Baseball fans can almost always count on a World Series. Some hoops fanatics say too much attention to playoffs distracts unmotivated NBA teams during their regular season. In college, they project Sweet Sixteens. Football fans know there’s always a Super Bowl ahead to raise advertising dollars and test the USA’s halftime morals.

So too, there is method in boxing’s current madness.

The midnight crystal ball hasn’t even been unveiled in Times Square and there are already a number of potential thrillers scheduled. Most feature contrasting personalities that almost guarantee going along for the ride will be worthwhile. Any subsequent drops will probably be cheered.

Don King jumps right out of the auld lang gate with a January 7th Showtime card featuring Zab Judah against Carlos Baldomir and Jean-Marc Mormeck in a cruiserweight unification against O’Neil Bell.

It will be the upset of the year, bar none, if Baldomir can tip the applecart before Judah gets to his scheduled super-showdown with Floyd Mayweather Jr. Meanwhile, Mormeck is emerging and should keep on rolling against Bell, who can expose him if he’s not for real.

The proverbial Big Bang starts with a January 21st rematch of one of the finest fights of ‘05, when Erik Morales goes against Manny Pacquaio for the second time on HBO pay per view. The fact that Morales was upset by Zahir Raheem after beating Pacquaio was no real loss in box-office luster. Artful Raheem will get a spot on the undercard and hope his patience is rewarded.

Everyone figures Morales and Pacquaio will pick up where they left off. Like the first time, the rematch is a pick’em contest. Management distractions and glove restrictions cited as Pacquaio’s previous problems won’t matter this time. The two are very evenly matched and their styles will make for another whapathon. It could come down to corners, where Freddie Roach gets the edge since Morales will have a new trainer for the first time since replacing his father after the Raheem lesson.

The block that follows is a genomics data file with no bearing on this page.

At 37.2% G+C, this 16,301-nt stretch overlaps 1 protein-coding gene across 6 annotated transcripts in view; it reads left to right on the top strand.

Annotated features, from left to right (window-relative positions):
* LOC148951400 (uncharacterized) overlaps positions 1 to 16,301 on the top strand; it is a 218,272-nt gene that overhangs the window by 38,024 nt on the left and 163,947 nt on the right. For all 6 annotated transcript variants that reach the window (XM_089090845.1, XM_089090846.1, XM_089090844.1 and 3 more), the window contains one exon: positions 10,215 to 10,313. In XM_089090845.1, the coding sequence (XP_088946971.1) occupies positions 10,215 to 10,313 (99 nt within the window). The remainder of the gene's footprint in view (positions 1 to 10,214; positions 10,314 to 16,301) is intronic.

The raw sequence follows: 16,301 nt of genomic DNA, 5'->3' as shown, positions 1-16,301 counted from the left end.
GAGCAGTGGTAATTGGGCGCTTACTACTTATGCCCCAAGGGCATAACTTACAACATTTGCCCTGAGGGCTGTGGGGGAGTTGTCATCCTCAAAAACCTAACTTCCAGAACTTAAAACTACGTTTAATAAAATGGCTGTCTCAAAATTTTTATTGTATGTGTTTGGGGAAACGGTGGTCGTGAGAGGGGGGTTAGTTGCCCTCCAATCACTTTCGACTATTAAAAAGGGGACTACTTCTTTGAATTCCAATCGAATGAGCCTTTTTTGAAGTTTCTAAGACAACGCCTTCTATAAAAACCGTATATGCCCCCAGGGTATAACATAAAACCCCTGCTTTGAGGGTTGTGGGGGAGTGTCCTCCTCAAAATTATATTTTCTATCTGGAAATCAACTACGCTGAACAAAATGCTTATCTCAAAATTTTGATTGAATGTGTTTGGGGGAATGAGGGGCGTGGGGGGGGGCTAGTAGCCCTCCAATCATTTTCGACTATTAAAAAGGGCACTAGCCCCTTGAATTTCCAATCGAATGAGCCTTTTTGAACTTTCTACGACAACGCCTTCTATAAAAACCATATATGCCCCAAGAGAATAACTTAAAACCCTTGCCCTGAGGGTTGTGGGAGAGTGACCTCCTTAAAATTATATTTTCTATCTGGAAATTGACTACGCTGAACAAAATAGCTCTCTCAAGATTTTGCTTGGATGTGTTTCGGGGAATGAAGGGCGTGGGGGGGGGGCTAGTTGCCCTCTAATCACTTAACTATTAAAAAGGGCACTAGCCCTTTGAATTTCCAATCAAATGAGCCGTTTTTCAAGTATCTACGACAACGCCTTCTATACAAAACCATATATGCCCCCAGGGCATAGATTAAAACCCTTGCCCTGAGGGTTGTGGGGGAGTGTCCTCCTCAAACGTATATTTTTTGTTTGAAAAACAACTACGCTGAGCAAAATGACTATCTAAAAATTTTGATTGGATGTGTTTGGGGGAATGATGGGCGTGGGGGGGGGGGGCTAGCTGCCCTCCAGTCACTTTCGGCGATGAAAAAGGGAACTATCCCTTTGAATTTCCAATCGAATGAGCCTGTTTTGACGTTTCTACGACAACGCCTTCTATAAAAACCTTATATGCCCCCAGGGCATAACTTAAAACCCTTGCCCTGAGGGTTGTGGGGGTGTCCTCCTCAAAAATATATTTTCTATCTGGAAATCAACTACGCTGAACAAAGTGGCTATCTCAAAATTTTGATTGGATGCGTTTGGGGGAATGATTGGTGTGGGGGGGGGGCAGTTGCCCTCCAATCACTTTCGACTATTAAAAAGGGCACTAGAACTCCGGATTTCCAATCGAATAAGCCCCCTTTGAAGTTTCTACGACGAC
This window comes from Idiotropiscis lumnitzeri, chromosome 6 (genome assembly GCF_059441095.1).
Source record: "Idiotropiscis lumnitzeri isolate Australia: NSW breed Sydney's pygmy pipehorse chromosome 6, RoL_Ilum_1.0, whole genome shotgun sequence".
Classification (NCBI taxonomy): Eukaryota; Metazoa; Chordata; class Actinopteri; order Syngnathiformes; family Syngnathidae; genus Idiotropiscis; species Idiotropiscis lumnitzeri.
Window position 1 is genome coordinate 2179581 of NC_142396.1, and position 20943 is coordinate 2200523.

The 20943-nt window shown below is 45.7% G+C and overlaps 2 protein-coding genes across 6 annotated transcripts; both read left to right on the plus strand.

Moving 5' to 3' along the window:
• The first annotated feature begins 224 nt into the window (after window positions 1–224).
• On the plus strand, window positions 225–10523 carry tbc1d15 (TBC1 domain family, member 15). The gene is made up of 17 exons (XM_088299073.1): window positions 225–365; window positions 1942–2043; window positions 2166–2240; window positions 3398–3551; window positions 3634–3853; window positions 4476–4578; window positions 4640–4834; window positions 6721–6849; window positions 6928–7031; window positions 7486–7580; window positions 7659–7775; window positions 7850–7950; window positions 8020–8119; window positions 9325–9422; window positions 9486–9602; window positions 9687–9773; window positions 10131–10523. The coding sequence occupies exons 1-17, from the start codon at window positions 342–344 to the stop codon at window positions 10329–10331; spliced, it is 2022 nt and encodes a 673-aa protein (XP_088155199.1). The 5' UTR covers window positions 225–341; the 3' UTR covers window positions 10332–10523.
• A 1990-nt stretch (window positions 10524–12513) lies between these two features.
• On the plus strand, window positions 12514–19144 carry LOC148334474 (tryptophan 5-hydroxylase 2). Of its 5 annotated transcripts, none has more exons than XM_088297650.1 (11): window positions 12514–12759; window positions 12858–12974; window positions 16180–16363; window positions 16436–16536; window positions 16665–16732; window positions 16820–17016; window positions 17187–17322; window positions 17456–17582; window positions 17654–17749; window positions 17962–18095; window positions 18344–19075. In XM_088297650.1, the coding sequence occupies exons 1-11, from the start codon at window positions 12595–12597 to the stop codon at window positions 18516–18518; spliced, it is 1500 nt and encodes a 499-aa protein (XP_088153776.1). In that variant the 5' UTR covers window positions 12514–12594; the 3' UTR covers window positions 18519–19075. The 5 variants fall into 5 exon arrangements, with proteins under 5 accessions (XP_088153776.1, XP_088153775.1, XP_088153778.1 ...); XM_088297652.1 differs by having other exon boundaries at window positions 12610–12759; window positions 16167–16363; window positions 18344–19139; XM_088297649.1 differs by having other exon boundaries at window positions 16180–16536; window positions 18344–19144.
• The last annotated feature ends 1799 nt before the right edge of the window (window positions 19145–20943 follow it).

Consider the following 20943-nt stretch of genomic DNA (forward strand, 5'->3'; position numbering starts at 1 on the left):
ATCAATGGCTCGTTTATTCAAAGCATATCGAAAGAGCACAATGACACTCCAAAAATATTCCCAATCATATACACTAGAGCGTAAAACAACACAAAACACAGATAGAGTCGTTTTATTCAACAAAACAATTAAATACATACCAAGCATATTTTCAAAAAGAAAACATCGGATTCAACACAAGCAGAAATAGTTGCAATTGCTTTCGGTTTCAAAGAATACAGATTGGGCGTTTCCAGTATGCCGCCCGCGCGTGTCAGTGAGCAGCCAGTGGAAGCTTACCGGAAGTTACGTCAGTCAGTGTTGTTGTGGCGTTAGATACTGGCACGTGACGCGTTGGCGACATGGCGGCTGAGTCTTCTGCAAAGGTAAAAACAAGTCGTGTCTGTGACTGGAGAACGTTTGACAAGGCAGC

February features four of the game’s most enduring attractions, in a pair of crucial matchups.

First up, Showtime presents the Jose Luis Castillo – Diego Corrales tiebreaker from El Paso on Feb 4th. This is another pick ‘em pair, barring any sideshow. In boxing that disclaimer may be a stretch, since the sideshow is part of the act and the charm.

As far as action inside the strands goes, every round these guys have fought has been great. There’s no reason to think that pattern won’t continue. Regarding the result, Castillo keeps the pressure on as he did in the second fight, but he’ll walk into trouble from a more reserved Corrales. We still don’t know which coin to flip.

February also holds a better late than never affair between two perennial favorites as Shane Mosley collides with Fernando Vargas on the 25th.  This fight could lead to a winning ticket in the Golden Boy sweepstakes for a fall bonanza against Oscar De La Hoya.

Vargas has been in tougher recently, based on comparable strength of opposition stats, but he’s seen little action. What weight they enter the ring at may have a lot to do with the result. If Vargas has to struggle at the scale, Mosley might have the battle in the bag after round nine.